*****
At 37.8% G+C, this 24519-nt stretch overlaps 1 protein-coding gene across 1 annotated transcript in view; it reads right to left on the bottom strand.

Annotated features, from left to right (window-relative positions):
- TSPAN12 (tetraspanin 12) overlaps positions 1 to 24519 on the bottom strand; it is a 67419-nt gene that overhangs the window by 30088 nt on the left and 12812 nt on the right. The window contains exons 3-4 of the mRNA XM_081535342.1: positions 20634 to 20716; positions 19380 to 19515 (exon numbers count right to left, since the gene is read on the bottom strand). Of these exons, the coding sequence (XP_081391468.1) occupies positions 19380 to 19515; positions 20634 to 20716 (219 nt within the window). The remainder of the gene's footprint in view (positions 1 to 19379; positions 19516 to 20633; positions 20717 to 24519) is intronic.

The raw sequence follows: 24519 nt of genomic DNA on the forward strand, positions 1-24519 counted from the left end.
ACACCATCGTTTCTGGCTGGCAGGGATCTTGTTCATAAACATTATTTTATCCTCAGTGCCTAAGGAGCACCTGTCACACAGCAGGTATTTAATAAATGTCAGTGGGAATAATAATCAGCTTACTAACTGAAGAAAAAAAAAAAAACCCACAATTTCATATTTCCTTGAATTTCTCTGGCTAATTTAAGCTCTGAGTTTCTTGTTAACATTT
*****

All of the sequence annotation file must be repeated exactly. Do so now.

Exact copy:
At 37.8% G+C, this 24519-nt stretch overlaps 1 protein-coding gene across 1 annotated transcript in view; it reads right to left on the bottom strand.

Annotated features, from left to right (window-relative positions):
- TSPAN12 (tetraspanin 12) overlaps positions 1 to 24519 on the bottom strand; it is a 67419-nt gene that overhangs the window by 30088 nt on the left and 12812 nt on the right. The window contains exons 3-4 of the mRNA XM_081535342.1: positions 20634 to 20716; positions 19380 to 19515 (exon numbers count right to left, since the gene is read on the bottom strand). Of these exons, the coding sequence (XP_081391468.1) occupies positions 19380 to 19515; positions 20634 to 20716 (219 nt within the window). The remainder of the gene's footprint in view (positions 1 to 19379; positions 19516 to 20633; positions 20717 to 24519) is intronic.

The raw sequence follows: 24519 nt of genomic DNA on the forward strand, positions 1-24519 counted from the left end.
ACACCATCGTTTCTGGCTGGCAGGGATCTTGTTCATAAACATTATTTTATCCTCAGTGCCTAAGGAGCACCTGTCACACAGCAGGTATTTAATAAATGTCAGTGGGAATAATAATCAGCTTACTAACTGAAGAAAAAAAAAAAAACCCACAATTTCATATTTCCTTGAATTTCTCTGGCTAATTTAAGCTCTGAGTTTCTTGTTAACATTT